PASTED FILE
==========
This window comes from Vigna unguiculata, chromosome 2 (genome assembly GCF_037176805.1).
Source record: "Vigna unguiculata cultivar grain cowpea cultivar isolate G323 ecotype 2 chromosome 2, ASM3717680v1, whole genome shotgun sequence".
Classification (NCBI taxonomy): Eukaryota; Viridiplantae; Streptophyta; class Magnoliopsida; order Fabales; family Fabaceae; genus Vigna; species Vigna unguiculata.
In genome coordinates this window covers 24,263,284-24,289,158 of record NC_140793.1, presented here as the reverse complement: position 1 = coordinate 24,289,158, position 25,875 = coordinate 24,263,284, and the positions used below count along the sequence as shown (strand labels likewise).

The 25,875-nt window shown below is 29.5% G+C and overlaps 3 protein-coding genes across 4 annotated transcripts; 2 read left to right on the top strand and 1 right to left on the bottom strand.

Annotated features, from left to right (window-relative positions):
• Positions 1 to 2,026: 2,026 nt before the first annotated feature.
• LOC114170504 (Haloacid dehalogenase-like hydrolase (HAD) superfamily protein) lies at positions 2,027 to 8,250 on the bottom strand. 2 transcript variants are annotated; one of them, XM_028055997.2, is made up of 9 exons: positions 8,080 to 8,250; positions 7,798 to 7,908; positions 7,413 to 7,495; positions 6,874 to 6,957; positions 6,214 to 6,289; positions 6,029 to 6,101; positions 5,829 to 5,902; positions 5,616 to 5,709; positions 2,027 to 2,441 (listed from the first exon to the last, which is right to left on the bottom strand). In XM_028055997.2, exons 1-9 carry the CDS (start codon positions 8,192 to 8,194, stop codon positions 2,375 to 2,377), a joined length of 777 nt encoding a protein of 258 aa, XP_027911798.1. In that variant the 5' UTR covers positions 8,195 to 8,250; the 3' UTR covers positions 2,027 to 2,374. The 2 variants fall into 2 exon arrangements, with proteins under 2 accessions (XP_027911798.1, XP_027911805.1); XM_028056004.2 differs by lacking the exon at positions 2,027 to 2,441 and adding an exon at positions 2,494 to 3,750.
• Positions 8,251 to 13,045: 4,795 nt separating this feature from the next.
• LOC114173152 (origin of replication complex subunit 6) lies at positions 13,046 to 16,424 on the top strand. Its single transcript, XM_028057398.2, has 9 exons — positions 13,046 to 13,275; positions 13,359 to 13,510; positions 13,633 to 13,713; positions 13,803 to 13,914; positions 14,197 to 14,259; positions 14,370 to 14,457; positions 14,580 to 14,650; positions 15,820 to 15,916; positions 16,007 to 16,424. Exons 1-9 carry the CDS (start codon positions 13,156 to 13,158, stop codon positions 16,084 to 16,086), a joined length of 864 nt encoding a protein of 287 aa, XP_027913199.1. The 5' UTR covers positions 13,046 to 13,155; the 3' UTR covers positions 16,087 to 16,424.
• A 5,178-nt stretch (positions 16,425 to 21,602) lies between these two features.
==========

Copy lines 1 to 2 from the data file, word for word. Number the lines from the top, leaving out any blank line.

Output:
This window comes from Vigna unguiculata, chromosome 2 (genome assembly GCF_037176805.1).
Source record: "Vigna unguiculata cultivar grain cowpea cultivar isolate G323 ecotype 2 chromosome 2, ASM3717680v1, whole genome shotgun sequence".